Some people wait so long to start something of their own that by the time they do it’s much more difficult. Do you have an idea? Have you validated your idea? Have you built up a cash kitty to fund your business?
Trend watchers are saying that more mature people are becoming entrepreneurs because of the down job market. One survey showed that people between the ages of 55 and 64 represented about 23% of entrepreneurs who launched businesses in 2013. This number of mature entrepreneurs was up about 14% from 1996.
On the plus side more mature people often have much experience and skills. This important asset shows through in the success rates of start-ups. One UK survey found that 70% of start-ups founded by people aged 50 or older last more than three years.
If you have been mulling on a big idea and want to set up your own business by bringing this idea to life, you may be overwhelmed by all the things you need to do. One of the first actions you can take is to do a review of your experience and skills as well as your contacts, networks and potential partners. It’s important that you are aware of your personal resources and assets. But it’s just as important knowing what skills you will need to bridge any gaps.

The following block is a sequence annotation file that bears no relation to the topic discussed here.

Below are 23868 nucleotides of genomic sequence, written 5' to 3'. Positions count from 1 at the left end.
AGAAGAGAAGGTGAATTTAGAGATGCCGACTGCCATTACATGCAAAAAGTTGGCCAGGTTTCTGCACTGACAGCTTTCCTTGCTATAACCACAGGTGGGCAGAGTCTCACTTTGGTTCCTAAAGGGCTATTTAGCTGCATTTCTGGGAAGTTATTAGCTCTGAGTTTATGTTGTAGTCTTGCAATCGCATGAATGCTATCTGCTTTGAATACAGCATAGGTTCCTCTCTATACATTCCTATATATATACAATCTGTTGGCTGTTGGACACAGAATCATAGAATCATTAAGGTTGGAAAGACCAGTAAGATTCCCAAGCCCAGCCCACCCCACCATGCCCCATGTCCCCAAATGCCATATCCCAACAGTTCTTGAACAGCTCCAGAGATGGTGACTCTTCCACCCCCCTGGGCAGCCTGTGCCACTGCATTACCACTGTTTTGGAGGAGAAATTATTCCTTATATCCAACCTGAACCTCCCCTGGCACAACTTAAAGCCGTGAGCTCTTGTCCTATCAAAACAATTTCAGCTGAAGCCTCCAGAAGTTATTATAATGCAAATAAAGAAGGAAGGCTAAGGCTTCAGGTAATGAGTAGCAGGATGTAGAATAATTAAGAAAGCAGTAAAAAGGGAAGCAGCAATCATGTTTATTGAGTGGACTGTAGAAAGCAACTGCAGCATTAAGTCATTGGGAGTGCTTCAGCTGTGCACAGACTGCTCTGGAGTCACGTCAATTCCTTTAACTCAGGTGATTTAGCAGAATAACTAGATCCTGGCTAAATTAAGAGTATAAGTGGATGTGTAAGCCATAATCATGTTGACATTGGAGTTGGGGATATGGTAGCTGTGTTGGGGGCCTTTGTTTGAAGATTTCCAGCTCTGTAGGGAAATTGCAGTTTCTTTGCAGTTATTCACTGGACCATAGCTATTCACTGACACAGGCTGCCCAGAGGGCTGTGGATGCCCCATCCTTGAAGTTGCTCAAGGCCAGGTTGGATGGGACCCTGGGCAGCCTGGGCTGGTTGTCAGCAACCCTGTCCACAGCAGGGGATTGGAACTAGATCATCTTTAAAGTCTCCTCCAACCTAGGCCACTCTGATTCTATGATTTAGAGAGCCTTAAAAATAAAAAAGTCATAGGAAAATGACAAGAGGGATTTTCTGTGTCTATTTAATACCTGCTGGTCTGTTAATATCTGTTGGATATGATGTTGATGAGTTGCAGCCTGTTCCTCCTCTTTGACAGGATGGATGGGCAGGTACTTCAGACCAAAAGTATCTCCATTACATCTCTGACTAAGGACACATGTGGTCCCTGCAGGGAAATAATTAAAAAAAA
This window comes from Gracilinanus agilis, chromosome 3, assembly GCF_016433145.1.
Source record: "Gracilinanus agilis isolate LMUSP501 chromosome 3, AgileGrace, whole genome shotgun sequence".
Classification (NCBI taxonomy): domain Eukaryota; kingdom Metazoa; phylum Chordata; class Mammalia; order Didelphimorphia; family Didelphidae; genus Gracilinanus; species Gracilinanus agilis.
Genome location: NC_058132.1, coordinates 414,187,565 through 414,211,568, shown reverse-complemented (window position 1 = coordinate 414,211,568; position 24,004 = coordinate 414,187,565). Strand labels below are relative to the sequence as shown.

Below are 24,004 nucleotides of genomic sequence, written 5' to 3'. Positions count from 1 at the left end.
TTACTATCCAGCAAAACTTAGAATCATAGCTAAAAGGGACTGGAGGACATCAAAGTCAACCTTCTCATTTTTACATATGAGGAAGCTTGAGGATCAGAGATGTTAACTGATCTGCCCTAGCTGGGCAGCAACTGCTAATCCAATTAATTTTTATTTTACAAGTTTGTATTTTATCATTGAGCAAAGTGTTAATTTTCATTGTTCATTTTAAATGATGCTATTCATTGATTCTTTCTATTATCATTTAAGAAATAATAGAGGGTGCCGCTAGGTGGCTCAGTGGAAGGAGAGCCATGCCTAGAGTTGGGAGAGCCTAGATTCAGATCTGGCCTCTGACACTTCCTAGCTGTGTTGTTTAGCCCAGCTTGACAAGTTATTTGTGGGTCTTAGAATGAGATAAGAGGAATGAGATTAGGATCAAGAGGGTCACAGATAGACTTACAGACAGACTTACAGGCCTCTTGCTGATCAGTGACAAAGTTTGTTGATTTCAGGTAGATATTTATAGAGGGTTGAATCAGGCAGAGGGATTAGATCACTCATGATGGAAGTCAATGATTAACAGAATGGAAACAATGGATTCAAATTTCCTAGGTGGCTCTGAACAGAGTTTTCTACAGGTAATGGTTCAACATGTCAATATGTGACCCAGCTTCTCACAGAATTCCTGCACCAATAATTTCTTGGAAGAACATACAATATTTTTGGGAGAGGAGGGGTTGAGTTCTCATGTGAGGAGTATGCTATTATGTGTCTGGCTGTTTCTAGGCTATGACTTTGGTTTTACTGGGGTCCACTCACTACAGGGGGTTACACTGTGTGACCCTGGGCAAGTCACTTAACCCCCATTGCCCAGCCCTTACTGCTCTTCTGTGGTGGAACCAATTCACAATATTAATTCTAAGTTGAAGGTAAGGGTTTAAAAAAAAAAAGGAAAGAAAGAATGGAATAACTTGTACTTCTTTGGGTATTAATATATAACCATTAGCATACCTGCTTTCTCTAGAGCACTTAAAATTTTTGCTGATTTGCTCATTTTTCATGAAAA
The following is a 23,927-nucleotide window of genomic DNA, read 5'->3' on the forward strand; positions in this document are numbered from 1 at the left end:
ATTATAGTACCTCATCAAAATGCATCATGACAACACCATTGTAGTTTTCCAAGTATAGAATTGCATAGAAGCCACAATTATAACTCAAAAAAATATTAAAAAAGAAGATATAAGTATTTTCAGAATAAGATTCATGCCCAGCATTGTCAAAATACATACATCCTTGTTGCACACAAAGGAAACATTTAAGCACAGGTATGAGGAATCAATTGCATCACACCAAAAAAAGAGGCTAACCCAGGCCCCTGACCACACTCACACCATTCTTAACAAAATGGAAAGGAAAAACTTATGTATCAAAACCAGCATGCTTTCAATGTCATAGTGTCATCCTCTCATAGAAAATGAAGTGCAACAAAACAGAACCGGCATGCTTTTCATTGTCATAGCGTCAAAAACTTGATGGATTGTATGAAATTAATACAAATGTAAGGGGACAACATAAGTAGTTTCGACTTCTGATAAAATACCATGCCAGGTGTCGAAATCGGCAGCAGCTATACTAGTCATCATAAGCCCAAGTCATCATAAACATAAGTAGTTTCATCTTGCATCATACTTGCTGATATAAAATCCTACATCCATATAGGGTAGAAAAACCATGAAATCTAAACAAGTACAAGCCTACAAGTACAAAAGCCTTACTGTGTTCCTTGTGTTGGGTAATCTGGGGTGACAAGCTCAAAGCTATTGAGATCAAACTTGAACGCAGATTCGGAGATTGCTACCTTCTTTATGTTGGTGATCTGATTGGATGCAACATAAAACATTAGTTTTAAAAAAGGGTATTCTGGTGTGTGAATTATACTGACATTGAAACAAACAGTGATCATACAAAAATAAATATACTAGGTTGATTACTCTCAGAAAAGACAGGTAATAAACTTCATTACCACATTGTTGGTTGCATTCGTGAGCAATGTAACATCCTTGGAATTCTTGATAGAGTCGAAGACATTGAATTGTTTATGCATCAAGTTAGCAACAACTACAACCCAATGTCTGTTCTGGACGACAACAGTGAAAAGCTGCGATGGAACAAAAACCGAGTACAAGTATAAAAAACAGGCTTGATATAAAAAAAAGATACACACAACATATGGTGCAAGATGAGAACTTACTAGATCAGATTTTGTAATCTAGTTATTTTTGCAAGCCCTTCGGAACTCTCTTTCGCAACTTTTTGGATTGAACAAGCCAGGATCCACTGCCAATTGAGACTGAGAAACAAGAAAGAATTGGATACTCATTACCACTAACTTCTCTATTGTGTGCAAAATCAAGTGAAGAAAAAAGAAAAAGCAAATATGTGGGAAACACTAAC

After you’ve done a personal inventory of your resources and assets, you would need to work on finding an idea or developing your big idea that you may have been dreaming about for years. This is where you need to validate your idea. This simply means that you need to do some research to find out if other small businesses are providing this product or service, the size of the potential market, and preparing a brief (one page) business plan.
Some would-be small business owners view preparing a short business plan much in the same way that they would find taking cod liver oil revolting. Yes, it may be important to remain flexible but what about mapping out your business model, your value proposition, your entry pricing and projecting revenues? A business plan no matter how short, sharpens your thinking.
Next up you will need to work on a proof of concept. This simply means that you need to test your idea in the market. You might run a three, six or 12 month test with an initial low price as you try to penetrate the market. This phase is important because it tests all your assumptions. It allows you to experiment and adjust to the realities of the marketplace.
It’s only after you have proven your idea or concept in the market that you need to formalise your business, get a lawyer if you’d need to take on board a partner, for example. If you follow the advice of some business adviser they’ll tell you to register your business, draw up the legal documents and take out a bank loan. For the mature entrepreneur it’s best to work on validating your idea and proving your concept before scaling up. Mature people nearing retirement or retired must safeguard their nest eggs and need to be especially careful to find alternative sources of funding.
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